How to support your child's reading
At St. Helen's Primary School we believe that reading should be a fundamental part of childhood and a skill which should be developed to support lifelong learning.
Our aim is to develop and embed a strong, sustainable reading culture within the school community. Confident and competent readers will foster a love of reading through a rich and varied experience of texts.
Inspiring children to read is their fundamental right. It underpins all learning and secures a good trajectory for personal development and an understanding the world in which they live.
As a school, we promote reading for pleasure in a number of ways:
- Story sacks in EYFS
- ‘Our Books’ in KS1 which children bring home to share with parents.
- Each year group has at least one story time per day.
- Each half term, adults from across the school share book recommendations with children.
Supporting your child with phonics at home
If your child is in Reception and Year 1, they will still be learning to decode words using phonics. We appreciate that this is very different to how you may have been taught to read as a child, and so have compiled a page of resources to show you how we do this. Please click on the link on our website titled 'Supporting Parents with Phonics and Reading'
Top Tips for Reading for Pleasure
- Set aside a special time – just a few minutes a day is enough to create a reading habit.
- Get caught reading yourself – show that reading for pleasure is not just for children.
- Read to each other – if your child really doesn’t want to read on their own, then read together. You read a page, then they read a page. Or one of you could read any dialogue. Be brave and put on different voices.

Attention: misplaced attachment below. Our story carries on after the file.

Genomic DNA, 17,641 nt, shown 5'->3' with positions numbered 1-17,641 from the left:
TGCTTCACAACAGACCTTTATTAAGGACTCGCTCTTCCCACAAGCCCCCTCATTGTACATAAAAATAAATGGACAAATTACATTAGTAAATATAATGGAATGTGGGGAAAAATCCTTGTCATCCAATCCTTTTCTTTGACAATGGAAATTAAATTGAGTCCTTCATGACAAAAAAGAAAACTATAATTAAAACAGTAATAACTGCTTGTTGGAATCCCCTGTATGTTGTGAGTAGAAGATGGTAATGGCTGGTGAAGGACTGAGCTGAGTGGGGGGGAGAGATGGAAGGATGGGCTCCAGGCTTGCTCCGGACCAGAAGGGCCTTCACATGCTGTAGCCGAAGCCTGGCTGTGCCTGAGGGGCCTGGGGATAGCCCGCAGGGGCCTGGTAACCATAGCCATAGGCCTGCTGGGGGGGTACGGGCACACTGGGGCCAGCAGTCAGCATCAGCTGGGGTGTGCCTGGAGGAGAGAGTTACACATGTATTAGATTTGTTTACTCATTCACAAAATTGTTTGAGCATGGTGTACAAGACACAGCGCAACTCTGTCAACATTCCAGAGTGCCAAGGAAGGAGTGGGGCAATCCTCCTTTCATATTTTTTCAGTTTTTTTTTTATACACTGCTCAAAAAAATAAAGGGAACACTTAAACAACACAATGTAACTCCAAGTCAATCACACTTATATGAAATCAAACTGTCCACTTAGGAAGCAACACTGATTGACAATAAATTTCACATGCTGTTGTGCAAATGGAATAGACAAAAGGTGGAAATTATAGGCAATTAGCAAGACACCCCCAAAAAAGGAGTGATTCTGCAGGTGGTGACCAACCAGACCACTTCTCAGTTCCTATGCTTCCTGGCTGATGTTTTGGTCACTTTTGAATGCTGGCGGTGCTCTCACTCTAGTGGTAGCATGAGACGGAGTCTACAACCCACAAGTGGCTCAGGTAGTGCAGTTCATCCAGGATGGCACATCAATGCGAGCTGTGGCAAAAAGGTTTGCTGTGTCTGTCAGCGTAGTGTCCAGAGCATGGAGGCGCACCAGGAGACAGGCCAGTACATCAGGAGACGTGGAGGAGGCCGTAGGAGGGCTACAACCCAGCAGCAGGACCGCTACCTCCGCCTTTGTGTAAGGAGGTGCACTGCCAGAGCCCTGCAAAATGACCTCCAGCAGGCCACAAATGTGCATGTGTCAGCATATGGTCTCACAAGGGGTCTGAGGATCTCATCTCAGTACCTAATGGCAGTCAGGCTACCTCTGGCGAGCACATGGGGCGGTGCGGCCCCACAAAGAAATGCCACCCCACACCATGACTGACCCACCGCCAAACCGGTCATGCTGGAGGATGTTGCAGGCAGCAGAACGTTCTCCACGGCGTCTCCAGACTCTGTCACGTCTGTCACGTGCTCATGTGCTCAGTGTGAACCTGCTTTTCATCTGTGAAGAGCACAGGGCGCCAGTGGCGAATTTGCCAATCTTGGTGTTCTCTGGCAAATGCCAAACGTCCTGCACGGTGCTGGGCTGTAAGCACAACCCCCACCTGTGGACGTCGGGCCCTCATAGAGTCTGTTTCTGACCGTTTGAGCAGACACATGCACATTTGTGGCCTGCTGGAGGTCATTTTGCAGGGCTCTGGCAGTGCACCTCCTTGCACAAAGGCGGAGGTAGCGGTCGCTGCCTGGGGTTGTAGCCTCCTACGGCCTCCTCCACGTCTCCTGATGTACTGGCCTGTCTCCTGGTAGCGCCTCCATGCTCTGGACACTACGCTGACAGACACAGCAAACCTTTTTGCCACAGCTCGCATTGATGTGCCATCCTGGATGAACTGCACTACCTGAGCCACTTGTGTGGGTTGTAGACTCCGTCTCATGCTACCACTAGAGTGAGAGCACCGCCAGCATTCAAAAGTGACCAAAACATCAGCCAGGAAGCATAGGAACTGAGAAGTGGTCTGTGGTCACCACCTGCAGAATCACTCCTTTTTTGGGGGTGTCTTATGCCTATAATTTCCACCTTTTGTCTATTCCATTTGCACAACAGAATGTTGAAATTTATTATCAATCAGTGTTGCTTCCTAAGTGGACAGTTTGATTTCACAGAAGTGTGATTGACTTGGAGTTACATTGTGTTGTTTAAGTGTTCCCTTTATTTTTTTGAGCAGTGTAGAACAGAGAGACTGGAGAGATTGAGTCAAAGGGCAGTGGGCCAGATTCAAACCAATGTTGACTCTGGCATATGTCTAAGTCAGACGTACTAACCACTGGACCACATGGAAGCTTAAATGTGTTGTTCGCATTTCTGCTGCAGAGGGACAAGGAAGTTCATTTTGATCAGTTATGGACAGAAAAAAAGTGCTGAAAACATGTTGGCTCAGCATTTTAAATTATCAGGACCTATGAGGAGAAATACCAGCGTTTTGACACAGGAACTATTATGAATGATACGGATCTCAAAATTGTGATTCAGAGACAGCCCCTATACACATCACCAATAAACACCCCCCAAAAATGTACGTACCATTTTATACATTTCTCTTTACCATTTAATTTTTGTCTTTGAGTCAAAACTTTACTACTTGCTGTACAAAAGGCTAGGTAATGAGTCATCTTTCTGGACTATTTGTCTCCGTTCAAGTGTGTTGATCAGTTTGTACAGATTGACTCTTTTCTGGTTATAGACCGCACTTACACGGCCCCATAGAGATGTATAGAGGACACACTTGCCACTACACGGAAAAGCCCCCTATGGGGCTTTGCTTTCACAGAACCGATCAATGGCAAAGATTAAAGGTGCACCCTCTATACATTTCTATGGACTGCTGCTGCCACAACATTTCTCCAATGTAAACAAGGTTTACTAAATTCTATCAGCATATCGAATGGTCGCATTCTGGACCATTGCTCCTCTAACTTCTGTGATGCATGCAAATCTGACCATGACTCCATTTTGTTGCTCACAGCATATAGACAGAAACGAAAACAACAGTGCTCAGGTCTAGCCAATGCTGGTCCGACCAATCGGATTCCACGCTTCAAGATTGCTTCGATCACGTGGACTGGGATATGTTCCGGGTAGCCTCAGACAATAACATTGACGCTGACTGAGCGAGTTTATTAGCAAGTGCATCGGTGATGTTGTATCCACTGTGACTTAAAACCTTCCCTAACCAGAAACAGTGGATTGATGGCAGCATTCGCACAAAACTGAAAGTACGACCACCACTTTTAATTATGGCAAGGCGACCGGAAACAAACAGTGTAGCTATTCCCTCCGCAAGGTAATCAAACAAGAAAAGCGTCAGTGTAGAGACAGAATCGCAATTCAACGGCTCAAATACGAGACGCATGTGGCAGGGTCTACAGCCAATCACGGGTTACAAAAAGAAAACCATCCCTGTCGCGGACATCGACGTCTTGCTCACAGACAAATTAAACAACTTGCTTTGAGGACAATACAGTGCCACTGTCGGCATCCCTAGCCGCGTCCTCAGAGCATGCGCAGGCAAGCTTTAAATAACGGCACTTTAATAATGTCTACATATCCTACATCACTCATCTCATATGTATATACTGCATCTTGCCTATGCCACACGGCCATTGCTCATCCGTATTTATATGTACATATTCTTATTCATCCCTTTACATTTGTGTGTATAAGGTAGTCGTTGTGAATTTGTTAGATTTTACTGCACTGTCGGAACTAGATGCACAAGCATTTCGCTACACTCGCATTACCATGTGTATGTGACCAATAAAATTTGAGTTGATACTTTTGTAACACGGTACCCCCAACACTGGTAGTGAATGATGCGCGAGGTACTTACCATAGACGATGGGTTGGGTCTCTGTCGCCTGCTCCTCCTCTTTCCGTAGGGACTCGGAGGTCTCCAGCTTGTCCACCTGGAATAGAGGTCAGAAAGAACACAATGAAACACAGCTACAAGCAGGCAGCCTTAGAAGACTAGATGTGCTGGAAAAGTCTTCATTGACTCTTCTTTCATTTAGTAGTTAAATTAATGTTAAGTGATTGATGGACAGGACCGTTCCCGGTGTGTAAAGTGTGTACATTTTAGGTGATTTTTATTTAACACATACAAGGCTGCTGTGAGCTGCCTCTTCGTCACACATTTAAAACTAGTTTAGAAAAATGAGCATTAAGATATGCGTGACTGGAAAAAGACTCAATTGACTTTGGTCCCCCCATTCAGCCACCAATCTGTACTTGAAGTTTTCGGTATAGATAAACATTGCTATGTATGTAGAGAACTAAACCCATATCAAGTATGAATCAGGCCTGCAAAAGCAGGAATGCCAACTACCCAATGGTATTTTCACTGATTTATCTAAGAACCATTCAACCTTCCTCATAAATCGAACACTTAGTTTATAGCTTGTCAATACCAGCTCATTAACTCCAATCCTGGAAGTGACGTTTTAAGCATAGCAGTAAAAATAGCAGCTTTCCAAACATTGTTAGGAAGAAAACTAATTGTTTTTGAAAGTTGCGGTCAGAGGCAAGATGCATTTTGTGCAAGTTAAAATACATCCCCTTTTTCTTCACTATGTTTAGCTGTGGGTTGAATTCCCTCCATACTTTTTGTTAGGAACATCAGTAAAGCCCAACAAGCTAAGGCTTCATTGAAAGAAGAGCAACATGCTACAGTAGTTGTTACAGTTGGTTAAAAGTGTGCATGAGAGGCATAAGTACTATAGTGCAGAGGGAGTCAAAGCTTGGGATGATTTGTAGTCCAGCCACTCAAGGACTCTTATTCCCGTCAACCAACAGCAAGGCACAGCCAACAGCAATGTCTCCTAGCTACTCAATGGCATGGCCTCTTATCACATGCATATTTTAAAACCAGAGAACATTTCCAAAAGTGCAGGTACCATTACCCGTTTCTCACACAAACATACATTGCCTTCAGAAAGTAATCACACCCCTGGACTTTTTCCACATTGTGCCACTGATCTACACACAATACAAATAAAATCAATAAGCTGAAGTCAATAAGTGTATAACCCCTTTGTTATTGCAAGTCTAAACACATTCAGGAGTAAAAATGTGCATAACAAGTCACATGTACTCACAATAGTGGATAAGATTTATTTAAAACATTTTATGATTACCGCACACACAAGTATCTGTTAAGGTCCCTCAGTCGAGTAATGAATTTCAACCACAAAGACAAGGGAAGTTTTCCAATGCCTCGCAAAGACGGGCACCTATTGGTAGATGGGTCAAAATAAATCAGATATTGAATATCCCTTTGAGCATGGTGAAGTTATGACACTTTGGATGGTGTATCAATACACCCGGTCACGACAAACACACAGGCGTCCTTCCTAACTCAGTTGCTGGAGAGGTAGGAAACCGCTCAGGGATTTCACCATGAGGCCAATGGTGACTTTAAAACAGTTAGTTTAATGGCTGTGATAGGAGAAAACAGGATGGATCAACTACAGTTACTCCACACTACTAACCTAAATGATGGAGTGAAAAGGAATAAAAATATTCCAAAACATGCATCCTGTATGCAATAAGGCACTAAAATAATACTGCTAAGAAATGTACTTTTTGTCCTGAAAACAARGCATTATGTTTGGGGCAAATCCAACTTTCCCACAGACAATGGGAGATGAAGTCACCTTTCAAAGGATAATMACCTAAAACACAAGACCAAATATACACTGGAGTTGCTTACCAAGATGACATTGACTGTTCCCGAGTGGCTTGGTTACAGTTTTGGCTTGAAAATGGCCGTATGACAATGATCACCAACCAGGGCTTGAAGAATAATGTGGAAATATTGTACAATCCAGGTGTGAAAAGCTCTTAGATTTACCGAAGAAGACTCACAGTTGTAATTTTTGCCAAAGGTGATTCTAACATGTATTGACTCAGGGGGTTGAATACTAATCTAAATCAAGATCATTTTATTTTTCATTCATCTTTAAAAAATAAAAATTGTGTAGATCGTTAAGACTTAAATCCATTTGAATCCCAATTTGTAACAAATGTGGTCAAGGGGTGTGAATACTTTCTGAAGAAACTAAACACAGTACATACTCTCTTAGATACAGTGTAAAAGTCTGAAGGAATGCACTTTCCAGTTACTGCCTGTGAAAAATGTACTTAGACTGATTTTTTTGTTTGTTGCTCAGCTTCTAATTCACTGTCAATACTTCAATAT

- Value the books they choose to read – all reading is valuable for a child’s development. Some of us prefer non-fiction; some of us prefer comics. One child might like superhero books; another might a book of football statistics.
- Set a challenge – can they read ten books before they’re ten? Can they read a book from six different genres: a comic, an information book, a funny book, a sci-fi book, a classic and an instruction manual?
- Reading buddies – reading to a younger sibling can boost your child’s self-confidence and communication skills.
- Audiobooks – audiobooks allow children to experience a book above their own reading level. It also allows you to share a book together or make the most of those car journeys. Listening to a story over and over again can improve vocabulary and encourage deeper comprehension.
- Stage and screen – use your child’s favourite films or games as a springboard into reading. Knowing the characters and storyline can be a helpful bridge into reading a longer story.
Please follow the links below to find some recommended texts for your child’s age group:
Please use the links below to find stories to read for pleasure online:
- BBC Audio Stories Audio Stories – BBC Teach
- Story Online Storyline Online – Home
- World Stories in many languages WorldStories
- Story Nory: Fairytales, classic authors, myths Storynory – Audio Stories for Kids
- CBeebies Stories Story Time – Stories for kids – CBeebies – BBC
- Oxford Reading Tree Free eBook library | Oxford Owl from Oxford University Press
- Book Trust: Stories for children up to 7 Years Stories for kids online and fun games to play | BookTrust
- Project Gutenberg: Stories for children over 7 Years Books in Children’s Literature (sorted by popularity) – Project Gutenberg